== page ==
The Common Good

Why I Don't Heed "The Call"

I was born and raised a Pentecostal/charismatic Christian. While I don’t attend a charismatic church right now, the Pentecostal/charismatic movement remains the backdrop through which I interpret the Christian faith.

Lou Engel (center with mic) at the Call Nashville event in 2007. Image via Wiki
Lou Engel (center with mic) at the Call Nashville event in 2007. Image via Wiki Commons.

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I believe in speaking in tongues, casting out demons, and healing the sick. I attended one of the flagship Pentecostal Bible schools in the country, and I spent years traveling the world propagating charismatic Christianity.

To give you an idea of my immersion in Pentecostal-speak, one time, a friend of mine was explaining to me how an electric device works, and in order to speak my language, he used an analogy comparing how electricity flows through a cable to how the Holy Spirit flows through us as vessels. He knew I’d understand the Holy Spirit part.

Though I treasure my Pentecostal heritage, these days I feel like an outsider looking in, because though it started out as a pacifist movement in the early 20th century, today Pentecostalism (at least in America) is largely known as a religion that spawns extremist movements that trumpet militarism and bigotry.

Chief exhibit: The Call

Founded by Lou Engle, The Call is a movement that regularly holds massive prayer events in stadiums across the country. Engle is part of a network called the New Apostolic Reformation, which believes that God is raising up an end-times army of apostles and prophets to take over earthly governments before Jesus comes back.

A few of its prominent leaders are Peter Wagner, Cindy Jacobs, Rick Joyner, and Mike Bickle. Though the end-times theology of these individuals may vary, the underlying principle that binds them together is the idea that Christians are called to dominate earthly governments and civil society, and that apostles and prophets are supposed to pave the way to make that happen.

While they fashion themselves as champions of racial reconciliation, the reality is the leaders of The Call have traded one form of bigotry for another. They lure African Americans, Latinos, and other racial minority Christians into their program by conducting ceremonies of repentance for past sins, but then they use their expanded platform to demonize Muslims and gay people, and promote an extreme Christian Zionist agenda.

While I don’t mean to suggest that they’re being intentionally dishonest, the language, terminology and ideas promoted by leaders of The Call and the New Apostolic Reformation provide for some bizarre ironies.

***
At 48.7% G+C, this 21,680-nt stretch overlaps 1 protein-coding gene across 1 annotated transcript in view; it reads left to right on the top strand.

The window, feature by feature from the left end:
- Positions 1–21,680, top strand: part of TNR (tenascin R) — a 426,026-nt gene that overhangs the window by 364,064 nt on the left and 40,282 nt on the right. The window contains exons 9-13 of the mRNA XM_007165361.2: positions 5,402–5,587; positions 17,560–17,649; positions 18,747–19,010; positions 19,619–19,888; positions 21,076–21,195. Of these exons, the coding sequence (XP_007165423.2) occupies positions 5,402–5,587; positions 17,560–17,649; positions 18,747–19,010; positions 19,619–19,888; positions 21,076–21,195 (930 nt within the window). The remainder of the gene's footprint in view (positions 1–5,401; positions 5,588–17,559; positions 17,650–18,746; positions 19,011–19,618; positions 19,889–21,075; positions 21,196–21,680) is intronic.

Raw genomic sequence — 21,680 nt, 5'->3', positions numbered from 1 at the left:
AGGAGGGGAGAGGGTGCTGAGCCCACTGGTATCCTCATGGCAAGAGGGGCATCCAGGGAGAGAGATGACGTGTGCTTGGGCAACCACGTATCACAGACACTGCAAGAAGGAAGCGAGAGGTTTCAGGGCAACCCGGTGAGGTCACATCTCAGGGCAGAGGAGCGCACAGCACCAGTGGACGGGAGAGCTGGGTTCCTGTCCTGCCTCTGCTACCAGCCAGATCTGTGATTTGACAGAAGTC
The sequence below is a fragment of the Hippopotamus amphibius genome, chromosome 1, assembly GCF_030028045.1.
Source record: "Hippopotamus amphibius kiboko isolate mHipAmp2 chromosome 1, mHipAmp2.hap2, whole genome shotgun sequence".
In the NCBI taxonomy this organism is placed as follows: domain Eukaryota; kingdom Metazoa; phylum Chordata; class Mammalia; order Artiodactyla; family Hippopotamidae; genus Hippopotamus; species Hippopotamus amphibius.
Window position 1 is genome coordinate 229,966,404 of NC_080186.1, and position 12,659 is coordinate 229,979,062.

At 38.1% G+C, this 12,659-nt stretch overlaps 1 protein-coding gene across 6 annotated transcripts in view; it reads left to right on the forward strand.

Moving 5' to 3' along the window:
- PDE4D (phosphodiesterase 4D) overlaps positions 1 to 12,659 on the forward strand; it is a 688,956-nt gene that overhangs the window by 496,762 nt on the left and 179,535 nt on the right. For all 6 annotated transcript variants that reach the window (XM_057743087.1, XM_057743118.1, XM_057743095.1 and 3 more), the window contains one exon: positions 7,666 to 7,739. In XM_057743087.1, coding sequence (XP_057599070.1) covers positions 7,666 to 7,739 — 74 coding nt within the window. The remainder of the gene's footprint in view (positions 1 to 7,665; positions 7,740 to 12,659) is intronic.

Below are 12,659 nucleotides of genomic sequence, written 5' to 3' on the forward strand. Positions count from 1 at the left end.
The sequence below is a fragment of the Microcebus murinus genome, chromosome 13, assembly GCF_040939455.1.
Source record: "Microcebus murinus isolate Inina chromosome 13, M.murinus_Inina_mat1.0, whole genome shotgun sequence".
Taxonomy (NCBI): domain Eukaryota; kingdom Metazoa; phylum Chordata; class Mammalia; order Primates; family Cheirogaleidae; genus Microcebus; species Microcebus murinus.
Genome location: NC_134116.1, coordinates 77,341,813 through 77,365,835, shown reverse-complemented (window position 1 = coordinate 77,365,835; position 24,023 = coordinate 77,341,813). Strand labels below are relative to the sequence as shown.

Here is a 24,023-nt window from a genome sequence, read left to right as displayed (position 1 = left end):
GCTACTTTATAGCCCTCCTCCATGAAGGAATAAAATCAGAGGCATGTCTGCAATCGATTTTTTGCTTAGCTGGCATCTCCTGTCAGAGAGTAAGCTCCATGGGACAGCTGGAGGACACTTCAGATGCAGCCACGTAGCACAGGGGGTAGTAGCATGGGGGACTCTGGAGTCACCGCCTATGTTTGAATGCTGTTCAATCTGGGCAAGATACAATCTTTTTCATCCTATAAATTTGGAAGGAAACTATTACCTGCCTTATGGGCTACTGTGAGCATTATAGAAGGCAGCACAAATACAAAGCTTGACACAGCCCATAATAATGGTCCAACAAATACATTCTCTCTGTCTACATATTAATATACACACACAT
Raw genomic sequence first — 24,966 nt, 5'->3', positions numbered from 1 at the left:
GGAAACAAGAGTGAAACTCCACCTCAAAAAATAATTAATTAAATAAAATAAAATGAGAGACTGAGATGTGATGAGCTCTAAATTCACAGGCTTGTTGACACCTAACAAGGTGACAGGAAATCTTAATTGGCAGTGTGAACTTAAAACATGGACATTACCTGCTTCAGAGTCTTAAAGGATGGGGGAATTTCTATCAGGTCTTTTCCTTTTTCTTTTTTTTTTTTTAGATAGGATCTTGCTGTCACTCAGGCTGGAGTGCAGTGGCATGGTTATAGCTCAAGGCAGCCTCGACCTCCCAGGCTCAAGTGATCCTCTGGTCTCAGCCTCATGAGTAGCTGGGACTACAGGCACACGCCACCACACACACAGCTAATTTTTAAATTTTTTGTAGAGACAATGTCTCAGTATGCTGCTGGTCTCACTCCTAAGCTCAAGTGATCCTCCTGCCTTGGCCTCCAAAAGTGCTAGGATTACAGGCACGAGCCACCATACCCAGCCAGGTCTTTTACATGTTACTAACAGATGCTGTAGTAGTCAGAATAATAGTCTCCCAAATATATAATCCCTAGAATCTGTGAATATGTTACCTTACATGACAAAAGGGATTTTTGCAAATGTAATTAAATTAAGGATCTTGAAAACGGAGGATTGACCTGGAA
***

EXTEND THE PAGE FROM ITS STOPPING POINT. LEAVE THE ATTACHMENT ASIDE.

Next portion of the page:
Irony #1: I believe the movement’s leaders are sincere when they symbolically repent for the historical sins of slavery and Native American genocide, yet the same people teach that Jews and Arabs will always fight (until Jesus comes back) because Jews are sons of Isaac and Arabs are sons of Ishmael. That sounds a lot like the black-people-are-under-the-curse-of-Ham argument that white racists used to justify slavery.

Irony #2: A big part of the prayer agenda of this movement is to “pray for the peace of Jerusalem," but the funny thing is that when they “pray for the peace of Jerusalem," they’re not actually praying for peace.

What they really mean is “pray that Jerusalem will stay in the hands of Jews, and that if the Jewish majority is ever threatened in a political settlement, pray that the United States will side with Israel in a future war.” Peace = War. Doublespeak.

Irony #3. Leaders of The Call routinely cast themselves in the role of the persecuted minority, but they use their “persecuted minority" status to demonize ... minorities .

For example, in a conference call leading up to the recent Call Detroit event, “ex-terrorist” Kamal Saleem made the absurd claim that Obama wants to impose Sharia law on America, implying that the listeners should be afraid of a group of people that represent a fraction of the U.S. population.

Another example is even after the secular media raised concerns about the so-called “kill the gays” bill in Uganda, Lou Engle organized a rally in conjunction with key sponsors of the bill. And in the irony of all ironies, in another conference call leading up to the event, state senator Mark Jansen was invited to weigh in, the same man that voted to attach a “religious freedom exception” to Michigan’s anti-bullying legislation, essentially saying that it’s okay to bully a gay kid — as long as it’s for religious reasons.

It takes a serious persecution complex to side with conspiracy theorists, kill-the-gays legislators, and high school bullies, but such is the nature of extremism. I’m sad that it has come to this.

I pray that American Pentecostalism will find it’s way again…before it’s too late.

 

portrait-aaron-taylorAaron D. Taylor is the author of Alone with A Jihadist: A Biblical Response to Holy War. To learn more about Aaron's ministry, go to www.aarondtaylor.com. To follow Aaron on Twitter, go to www.twitter.com/aarondtaylor. Aaron can be contacted at fromdeathtolife@gmail.com.

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